The power of raw
Neighbourhood vegan projects and potlucks gain popularity, organisers expect to create more converts. The most popular dishes that are made with dairy substitutes are dahi wada, papdi chaat, smoothies, ice cream or some exotic dessert.india Updated: Jun 28, 2012 15:20 IST
Last week, Taruna Shah, a housewife in Mulund, gave up meat. It was a vegan meet held by some residents in her area that convinced her to do so. She says, “It was just a small meet-up with a few friends. But why turning vegan was so important was explained so well that I was convinced to take this step.”
Shah’s suburban neighbourhood isn’t the only one to be hit by this green wave. While turning vegan as a way of life became a trendy thing to do in the city and around the world a while ago, organising vegan meet-ups and potlucks in residential colonies to introduce new members to this lifestyle is catching on now.
“Potlucks are held to introduce people to whole food, plant-based diet and create awareness about its health benefit and impact on the environment. Each participant brings a vegan dish that is made without using any animal products. Usually, a few dairy substitutes are used in the preparation,” says Samir Pasad, who runs Vegan Bites, which supplies health meals to individuals and corporate clients all over Mumbai.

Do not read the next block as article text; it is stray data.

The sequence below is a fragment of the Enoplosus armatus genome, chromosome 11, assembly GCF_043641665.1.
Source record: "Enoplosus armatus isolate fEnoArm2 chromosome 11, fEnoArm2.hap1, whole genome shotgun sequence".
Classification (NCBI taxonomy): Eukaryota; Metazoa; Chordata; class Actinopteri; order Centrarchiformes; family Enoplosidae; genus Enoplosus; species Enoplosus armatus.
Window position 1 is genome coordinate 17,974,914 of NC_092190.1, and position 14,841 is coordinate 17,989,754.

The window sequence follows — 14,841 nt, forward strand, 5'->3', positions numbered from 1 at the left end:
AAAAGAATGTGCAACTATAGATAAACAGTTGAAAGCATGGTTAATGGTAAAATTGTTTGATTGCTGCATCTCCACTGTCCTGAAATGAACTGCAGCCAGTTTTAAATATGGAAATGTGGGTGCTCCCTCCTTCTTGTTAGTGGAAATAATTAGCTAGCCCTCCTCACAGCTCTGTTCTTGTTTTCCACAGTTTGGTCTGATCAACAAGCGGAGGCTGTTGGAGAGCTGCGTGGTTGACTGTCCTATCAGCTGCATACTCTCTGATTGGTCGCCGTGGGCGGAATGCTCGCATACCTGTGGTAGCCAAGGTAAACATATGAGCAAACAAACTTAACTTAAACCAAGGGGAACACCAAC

“The most popular dishes that are made with dairy substitutes are dahi wada, papdi chaat, smoothies, ice cream or some exotic dessert.”
In fact, Sharan India, that promotes veganism, has been organising vegan potlucks at various Mumbai neighbourhoods for a few years now. Every area of Mumbai is targeted and generally, one or two potlucks are organised a month. Non-vegetarians are invited as well, to give this lifestyle a try.
The last meet in Ghatkopar saw a turnout of 35, and people were asked to bring a dish prepared without animal products, dairy or honey.
Vaishnavi Mehta, a housewife in Bandra, is organising a vegan potluck for her friends next month. She’s already informed them of the vegan specifications for the food they bring.
Ask her why, and she says, “Most lifestyle diseases like diabetes, hypertension and heart problems can be prevented or reversed with whole-food and plant-based diet. Isn’t that reason enough to convert?”